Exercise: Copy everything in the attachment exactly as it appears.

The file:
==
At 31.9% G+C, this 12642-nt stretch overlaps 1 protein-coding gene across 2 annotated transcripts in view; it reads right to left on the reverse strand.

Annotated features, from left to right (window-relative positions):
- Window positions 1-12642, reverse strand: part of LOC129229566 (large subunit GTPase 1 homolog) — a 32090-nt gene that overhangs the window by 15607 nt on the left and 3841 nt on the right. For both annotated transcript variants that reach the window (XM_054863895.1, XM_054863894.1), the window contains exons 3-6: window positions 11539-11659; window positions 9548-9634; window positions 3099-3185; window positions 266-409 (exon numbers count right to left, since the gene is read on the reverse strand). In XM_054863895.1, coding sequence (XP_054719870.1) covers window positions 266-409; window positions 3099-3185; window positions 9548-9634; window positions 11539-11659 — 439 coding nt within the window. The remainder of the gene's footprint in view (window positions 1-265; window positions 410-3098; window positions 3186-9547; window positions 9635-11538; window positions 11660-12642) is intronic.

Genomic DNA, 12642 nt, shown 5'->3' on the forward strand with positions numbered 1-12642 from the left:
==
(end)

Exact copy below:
At 31.9% G+C, this 12642-nt stretch overlaps 1 protein-coding gene across 2 annotated transcripts in view; it reads right to left on the reverse strand.

Annotated features, from left to right (window-relative positions):
- Window positions 1-12642, reverse strand: part of LOC129229566 (large subunit GTPase 1 homolog) — a 32090-nt gene that overhangs the window by 15607 nt on the left and 3841 nt on the right. For both annotated transcript variants that reach the window (XM_054863895.1, XM_054863894.1), the window contains exons 3-6: window positions 11539-11659; window positions 9548-9634; window positions 3099-3185; window positions 266-409 (exon numbers count right to left, since the gene is read on the reverse strand). In XM_054863895.1, coding sequence (XP_054719870.1) covers window positions 266-409; window positions 3099-3185; window positions 9548-9634; window positions 11539-11659 — 439 coding nt within the window. The remainder of the gene's footprint in view (window positions 1-265; window positions 410-3098; window positions 3186-9547; window positions 9635-11538; window positions 11660-12642) is intronic.

Genomic DNA, 12642 nt, shown 5'->3' on the forward strand with positions numbered 1-12642 from the left: